At the end of a vacation, do you ever think to yourself, “I need a vacation to recover from my vacation.” Don’t all raise your hands at once. I too am amongst you. It seems that our busy lives in this chaotic, hectic, and demanding world have pushed us

Learning to Relax

At the end of a vacation, do you ever think to yourself, “I need a vacation to recover from my vacation.” Don’t all raise your hands at once. I too am amongst you. It seems that our busy lives in this chaotic, hectic, and demanding world have pushed us to maximize every bit of action, adventure and value from our coveted and saved-up leisure time as we do in our obligatory family and professional lives.

Like most of you, I work hard, I play hard, and will most likely die-hard. What I don’t tend to do, is relax easy. I could even argue that not only do I don’t like to relax, but also I may not actually know how to relax. And I’m ok with that. I can relax when I’m dead for all I’m concerned. There is simply too much wonder in the world to just sit back and watch opportunity and adventure pass me by.

Because of this, I often ask myself how so many people find enjoyment in vacations that have them doing basically nothing. There are entire leisure industries built upon providing people with the opportunity to not lift a figure. To lay, sleep, read, or spa day their hard earned money and vacation time away. Was I missing something? More importantly, was I missing out on something?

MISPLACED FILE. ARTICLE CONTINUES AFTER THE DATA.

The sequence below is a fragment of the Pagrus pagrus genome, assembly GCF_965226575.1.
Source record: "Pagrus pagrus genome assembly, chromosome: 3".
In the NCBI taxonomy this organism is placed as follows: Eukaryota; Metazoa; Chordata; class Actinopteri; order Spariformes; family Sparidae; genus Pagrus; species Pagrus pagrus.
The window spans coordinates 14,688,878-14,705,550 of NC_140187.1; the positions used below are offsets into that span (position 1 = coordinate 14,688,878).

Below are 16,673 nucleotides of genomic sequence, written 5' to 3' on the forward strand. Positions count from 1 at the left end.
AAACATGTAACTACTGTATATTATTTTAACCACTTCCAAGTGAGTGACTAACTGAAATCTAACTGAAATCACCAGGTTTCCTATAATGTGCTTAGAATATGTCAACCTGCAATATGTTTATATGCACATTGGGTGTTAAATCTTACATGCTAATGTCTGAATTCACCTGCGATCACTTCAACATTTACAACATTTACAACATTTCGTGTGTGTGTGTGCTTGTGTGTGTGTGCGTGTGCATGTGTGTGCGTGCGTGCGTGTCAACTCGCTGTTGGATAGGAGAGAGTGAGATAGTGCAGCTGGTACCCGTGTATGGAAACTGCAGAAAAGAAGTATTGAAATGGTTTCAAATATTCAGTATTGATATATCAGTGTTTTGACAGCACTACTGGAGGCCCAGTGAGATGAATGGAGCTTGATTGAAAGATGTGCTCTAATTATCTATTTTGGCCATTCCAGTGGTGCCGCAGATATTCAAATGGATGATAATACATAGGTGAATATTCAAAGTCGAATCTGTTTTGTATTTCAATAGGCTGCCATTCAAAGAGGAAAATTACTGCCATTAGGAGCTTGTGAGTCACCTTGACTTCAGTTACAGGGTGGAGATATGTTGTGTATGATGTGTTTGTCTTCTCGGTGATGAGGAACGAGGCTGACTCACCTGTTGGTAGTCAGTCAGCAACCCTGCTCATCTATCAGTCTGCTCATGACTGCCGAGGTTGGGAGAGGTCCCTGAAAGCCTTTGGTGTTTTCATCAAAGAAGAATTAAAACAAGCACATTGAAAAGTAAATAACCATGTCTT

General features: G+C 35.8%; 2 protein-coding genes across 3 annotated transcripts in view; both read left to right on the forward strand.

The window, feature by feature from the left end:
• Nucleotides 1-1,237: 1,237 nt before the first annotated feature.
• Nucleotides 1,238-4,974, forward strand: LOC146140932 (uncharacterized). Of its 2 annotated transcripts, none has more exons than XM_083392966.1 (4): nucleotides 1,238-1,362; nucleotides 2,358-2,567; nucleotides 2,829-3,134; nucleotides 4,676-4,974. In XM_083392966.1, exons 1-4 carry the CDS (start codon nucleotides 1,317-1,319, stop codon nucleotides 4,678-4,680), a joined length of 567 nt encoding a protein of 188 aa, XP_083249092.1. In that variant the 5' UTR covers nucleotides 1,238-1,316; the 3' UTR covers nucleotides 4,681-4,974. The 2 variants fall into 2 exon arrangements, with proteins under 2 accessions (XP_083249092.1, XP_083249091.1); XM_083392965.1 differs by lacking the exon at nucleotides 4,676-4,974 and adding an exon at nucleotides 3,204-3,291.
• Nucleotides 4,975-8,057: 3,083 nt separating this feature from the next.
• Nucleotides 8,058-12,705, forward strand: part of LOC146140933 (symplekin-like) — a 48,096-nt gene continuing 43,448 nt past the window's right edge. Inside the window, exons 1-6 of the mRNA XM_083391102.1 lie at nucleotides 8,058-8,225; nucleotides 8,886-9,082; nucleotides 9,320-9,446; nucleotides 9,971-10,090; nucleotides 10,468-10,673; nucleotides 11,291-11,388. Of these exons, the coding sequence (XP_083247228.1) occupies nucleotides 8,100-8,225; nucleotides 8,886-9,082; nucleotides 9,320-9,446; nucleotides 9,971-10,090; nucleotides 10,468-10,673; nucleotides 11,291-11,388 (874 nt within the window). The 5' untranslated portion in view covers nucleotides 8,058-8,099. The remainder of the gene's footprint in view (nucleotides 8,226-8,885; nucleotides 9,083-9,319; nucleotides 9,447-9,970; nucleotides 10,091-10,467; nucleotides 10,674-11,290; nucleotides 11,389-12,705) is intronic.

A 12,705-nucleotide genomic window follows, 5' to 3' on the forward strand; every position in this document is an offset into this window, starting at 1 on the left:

Having never been one to bow out of a challenge, I decided to succumb to the pressures of my wife and book a trip to an all-inclusive resort on the Yucatan Peninsula after the end of yet another pride-swallowing semester of my graduate program.

Once I got over the sticker shock of the trip, I started looking at what would be available to me. Unlimited food and drinks; a legit workout facility outfitted with Rogue equipment, rowers, and the like; windsurfing, paddleboarding, wakeboarding, scuba diving; and… well, that would be enough. They had me at unlimited food. All this was fine and dandy, but I was actually pretty interested in the anthropological and archeological excursions centered around the Mayan civilizations. I might actually survive this chill-cation after all.